21. Patterson JE, Weissberg BG, Dennison PJ. 1985 Mercury concentrations in the human brain and kidneys in relation to exposure from dental amalgams. Bull Environ Contam Toxicol 2434, 459-468.Google Scholar
  22. Perl DP, Good PF. 1987 Uptake of aluminium into central nervous system along nasal-olfactory pathways. Lancet i, 1028.Google Scholar
  23. Störtebecker P. 1989a Mercury poisoning from dental amalgam through a direct nose-brain transport. Lancet 1, 1207.Google Scholar
  24. Störtebecker P. 1989b Direct transport of mercury from the oronasal cavity to the cranial cavity as a cause of dental amalgam poisoning. Swed J Biol Med 3, 8-21.Google Scholar
  25. Škreblin M, Stegnar P, Kregar I. 1988 Effect of mercury on the subcellular distribution of endogenous copper and zinc and the presence of Hg, Cu, Zn-metallothionein in the kidney of rats exposed to mercury vapour. In: Bratter P, Schramel P, eds. Trace Element Analytical Chemistry in Medicine and Biology, vol 5. Berlin: Walter Gruyter; 570-575.Google Scholar
  26. Tjälve H, Gottafrey J, Björklund I. 1986 Tissue deposition of 109Cd2+ in the brown trout (Salmo trutta) studied by autoradiography and impulse counting. Toxicol Environ Chem 12, 31-48.Google Scholar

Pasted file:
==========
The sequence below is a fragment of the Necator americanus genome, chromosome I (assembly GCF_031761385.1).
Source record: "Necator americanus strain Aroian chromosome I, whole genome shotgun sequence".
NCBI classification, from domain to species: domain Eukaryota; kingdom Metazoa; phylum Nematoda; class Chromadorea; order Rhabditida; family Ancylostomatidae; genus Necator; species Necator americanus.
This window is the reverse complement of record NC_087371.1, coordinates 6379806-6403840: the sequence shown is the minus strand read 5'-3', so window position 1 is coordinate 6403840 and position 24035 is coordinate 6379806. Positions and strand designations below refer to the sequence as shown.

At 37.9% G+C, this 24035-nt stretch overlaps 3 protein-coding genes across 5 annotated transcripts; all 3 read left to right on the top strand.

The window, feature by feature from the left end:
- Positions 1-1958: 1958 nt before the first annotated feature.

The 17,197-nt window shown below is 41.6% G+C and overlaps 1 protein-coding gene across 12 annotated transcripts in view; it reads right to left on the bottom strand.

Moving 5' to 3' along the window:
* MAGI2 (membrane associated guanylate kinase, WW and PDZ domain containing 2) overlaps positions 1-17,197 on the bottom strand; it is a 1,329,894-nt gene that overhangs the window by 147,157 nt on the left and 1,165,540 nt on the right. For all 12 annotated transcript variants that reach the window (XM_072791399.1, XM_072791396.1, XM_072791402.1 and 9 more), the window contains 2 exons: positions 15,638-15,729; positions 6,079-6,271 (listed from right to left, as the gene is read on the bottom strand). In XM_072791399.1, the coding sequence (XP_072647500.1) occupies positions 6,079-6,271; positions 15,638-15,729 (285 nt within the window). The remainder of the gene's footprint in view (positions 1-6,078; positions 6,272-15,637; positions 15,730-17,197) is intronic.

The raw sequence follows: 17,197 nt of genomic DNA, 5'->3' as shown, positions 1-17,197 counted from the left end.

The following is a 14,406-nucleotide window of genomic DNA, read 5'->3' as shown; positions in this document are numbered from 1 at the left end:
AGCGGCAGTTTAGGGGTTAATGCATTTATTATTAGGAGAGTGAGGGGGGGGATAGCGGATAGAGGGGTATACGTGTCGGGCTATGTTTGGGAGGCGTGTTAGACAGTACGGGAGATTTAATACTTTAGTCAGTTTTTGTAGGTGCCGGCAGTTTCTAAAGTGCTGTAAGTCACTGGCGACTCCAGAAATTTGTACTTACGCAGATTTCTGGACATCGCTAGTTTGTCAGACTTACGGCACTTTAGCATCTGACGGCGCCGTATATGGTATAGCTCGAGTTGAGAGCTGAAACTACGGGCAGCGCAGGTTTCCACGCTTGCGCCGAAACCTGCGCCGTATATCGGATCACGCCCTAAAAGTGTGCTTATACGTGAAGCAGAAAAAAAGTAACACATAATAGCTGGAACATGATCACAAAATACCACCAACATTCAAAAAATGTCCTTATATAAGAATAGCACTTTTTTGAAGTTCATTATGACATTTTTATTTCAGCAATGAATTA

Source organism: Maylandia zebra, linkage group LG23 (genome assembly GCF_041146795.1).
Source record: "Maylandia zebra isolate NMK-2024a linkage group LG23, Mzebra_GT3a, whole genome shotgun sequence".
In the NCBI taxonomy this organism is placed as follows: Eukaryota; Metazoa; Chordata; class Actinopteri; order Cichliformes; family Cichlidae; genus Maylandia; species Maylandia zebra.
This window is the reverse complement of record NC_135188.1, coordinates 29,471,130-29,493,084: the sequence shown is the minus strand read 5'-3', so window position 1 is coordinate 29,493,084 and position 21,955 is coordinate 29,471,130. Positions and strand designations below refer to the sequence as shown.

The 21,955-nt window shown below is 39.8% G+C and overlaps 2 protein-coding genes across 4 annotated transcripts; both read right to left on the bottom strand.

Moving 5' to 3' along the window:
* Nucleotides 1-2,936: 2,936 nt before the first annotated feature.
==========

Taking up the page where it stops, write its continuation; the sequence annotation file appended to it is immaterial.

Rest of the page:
27. Weiner JA, Nylander M, Berglund F. 1990 Does mercury from amalgam restorations constitute a health hazard? Sci Total Environ 99, 1-22.Google Scholar
  28. Webb M, Cain K. 1982 Functions of metallothionein. Biochem Pharmacol 31, 137-142.Google Scholar
  29. WHO 1991 Inorganic mercury. Geneva: WHO, Environmental Health Criteria, No. 118.Google Scholar

Copyright information

© Kluwer Academic Publishers 1999

Authors and Affiliations

  • Nada Galic
    • 1
  • Goranka Prpic-Mehičic
    • 1
  • Ljerka Prester
    • 2
  • Maja Blanuša
    • 2
  • Žarka Krnic
    • 3
  • Željko Ferenčic
    • 3
  1. 1.Department of Dental PathologySchool of DentistryZagrebCroatia
  2. 2.Institute for Medical Research and Occupational HealthZagrebCroatia
  3. 3.Biomedical Research InstitutePliva Pharmaceutical CoZagrebCroatia

Personalised recommendations